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Letting Stories Breathe: A Socio-Narratology Hardcover – November 15, 2010

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Editorial Reviews

Review

“Frank is a beautiful writer and this is a terrific book. His socio-narratology, while clearly drawing on the work of earlier scholars, is genuinely original, and his mastery of narrative theory, facility with a range of theoretical traditions of narrative analysis, deep fondness for literature, and capacity as a storyteller—all these together allow him to make a very persuasive case.”
(Cheryl Mattingly, University of Southern California)

“This is a powerful book. Arthur Frank already has a reputation as a sophisticated and sensitive interpreter of how stories shape human experience, and Letting Stories Breathe will cement his legacy. Moving beyond his important earlier work on illness stories, Frank outlines both a general theory (socio-narratology) and a method (dialogic narrative analysis) for understanding and studying ‘how stories act’ in the lives of individuals and groups. His writing is consistently clear and concise as well as, at times, moving and deeply personal, conveying in its style and language the very ethical commitments that are central to the argument of the book. Frank is himself a good storyteller and he weaves argument and illustration together in just the right balance.”

(Joseph E. Davis, University of Virginia)

“Every chapter offers shrewd observations: on storytelling practice, on how to analyze narrative, on the ways in which narratives deal with the ‘biographical disruption’ that serious disease brings to the stories people tell themselves about their lives, and on the questions and ethical judgments embedded in stories.”
(Choice)

About the Author

Arthur W. Frank is professor of sociology at the University of Calgary and the author of At the Will of the Body: Reflections on Illness; The Wounded Storyteller: Body, Illness, and Ethics; and The Renewal of Generosity: Illness, Medicine, and How to Live, the latter two also published by the University of Chicago Press.
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Product Details

  • Hardcover: 224 pages
  • Publisher: University Of Chicago Press (November 15, 2010)
  • Language: English
  • ISBN-10: 0226260135
  • ISBN-13: 978-0226260136
  • Product Dimensions: 6 x 0.7 x 9 inches
  • Shipping Weight: 1 pounds (View shipping rates and policies)
  • Average Customer Review: 4.0 out of 5 stars  See all reviews (3 customer reviews)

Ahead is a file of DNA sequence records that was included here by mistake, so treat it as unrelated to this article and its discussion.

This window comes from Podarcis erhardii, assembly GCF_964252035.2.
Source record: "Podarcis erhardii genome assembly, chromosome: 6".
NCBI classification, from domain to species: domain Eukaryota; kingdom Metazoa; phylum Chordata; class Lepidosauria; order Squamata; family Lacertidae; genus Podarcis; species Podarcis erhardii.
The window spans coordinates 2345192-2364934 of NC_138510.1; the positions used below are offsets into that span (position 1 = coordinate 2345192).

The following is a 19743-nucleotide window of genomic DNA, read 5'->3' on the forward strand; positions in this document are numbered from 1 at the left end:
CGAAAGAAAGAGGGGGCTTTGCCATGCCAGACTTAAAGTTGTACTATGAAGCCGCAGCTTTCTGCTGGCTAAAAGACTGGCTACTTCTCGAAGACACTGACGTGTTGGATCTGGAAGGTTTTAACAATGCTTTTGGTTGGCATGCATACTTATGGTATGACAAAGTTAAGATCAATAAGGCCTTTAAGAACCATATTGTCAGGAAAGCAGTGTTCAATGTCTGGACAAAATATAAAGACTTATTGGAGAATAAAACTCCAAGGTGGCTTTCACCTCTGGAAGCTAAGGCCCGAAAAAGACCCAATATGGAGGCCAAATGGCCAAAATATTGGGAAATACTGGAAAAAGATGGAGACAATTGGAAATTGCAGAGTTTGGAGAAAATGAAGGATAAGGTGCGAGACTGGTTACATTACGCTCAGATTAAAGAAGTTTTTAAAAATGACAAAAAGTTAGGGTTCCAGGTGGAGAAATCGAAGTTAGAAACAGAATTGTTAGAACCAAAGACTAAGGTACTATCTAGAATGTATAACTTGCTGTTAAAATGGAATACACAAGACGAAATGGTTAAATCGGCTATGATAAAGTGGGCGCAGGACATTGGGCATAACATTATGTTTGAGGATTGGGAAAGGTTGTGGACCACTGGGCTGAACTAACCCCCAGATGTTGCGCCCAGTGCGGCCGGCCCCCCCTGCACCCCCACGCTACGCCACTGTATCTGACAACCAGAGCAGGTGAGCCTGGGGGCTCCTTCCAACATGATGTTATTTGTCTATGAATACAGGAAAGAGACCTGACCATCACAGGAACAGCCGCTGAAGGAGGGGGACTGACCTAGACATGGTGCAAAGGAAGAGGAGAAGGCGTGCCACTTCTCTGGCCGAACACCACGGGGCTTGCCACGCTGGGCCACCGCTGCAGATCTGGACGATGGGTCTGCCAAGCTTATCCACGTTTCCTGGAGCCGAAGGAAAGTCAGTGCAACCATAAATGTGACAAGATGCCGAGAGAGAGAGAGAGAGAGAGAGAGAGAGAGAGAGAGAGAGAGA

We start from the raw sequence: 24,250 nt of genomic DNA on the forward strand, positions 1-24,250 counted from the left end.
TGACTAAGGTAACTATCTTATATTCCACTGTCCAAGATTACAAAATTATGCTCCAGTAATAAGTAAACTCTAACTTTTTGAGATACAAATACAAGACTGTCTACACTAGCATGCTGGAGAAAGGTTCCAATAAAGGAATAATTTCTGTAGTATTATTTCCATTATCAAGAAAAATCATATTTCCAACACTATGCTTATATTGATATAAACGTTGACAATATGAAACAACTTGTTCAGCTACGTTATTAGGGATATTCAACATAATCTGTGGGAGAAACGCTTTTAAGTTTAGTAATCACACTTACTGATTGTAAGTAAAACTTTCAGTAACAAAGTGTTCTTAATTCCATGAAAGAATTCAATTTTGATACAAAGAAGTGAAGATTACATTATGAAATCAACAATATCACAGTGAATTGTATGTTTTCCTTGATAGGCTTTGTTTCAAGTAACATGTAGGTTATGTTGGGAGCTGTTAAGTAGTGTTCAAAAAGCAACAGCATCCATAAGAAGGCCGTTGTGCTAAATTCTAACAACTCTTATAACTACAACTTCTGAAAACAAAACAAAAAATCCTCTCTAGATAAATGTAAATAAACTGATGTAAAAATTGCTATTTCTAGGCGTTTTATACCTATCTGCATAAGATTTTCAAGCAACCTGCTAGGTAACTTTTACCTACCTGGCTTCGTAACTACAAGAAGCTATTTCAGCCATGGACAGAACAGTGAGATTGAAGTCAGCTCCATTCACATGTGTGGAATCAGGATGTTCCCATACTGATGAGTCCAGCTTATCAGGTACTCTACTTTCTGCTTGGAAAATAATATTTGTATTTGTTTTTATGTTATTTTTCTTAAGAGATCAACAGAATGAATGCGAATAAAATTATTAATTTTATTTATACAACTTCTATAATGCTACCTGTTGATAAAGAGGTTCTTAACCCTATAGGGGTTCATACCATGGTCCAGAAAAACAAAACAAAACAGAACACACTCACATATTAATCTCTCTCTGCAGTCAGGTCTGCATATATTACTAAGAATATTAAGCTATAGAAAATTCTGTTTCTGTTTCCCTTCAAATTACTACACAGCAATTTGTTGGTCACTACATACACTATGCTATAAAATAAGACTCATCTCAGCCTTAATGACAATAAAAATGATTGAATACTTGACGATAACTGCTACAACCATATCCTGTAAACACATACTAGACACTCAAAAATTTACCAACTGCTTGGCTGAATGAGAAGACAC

• Amazon Best Sellers Rank: #1,686,936 in Books (See Top 100 in Books)

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Customer Reviews

Most Helpful Customer Reviews

5 of 5 people found the following review helpful By barbara a. whittingham on September 8, 2012
Format: Hardcover Verified Purchase
Arthur W. Frank shows how we "think with stories," how we are "born into stories" and, if we cooperate by allowing them to "do things with (us) people, we can become part of their perpetuation. Stories act upon us and use us for their own purposes, which may be for good or for ill. That is perhaps how we, as agents, act back to influence the story's narrative to change and develop it, to serve the life we choose.

This is a fascinating book, well-written, if not poetic in the telling. This book develops further Frank's work on illness stories. "Socio-narratology" is the general theory, if an awkward phrase. Frank demonstrates how the world is social in it's essence and how people are born into, live into, develop, and die in story. This is a thought-provoking read for the general reader as well as scholar.

Barbara Whittingham
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1 of 1 people found the following review helpful By Mary-Denese Holmes on January 4, 2013
Format: Hardcover Verified Purchase
Some of Frank's claims about the role and power of stories a little inflated. However well worth reading to inform work in working with narratives in people's lives
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By John Powers on February 1, 2015
Format: Paperback Verified Purchase
Excellant study of the power of storytelling as a primary form of communication long before written word. Storytelling is our native language.
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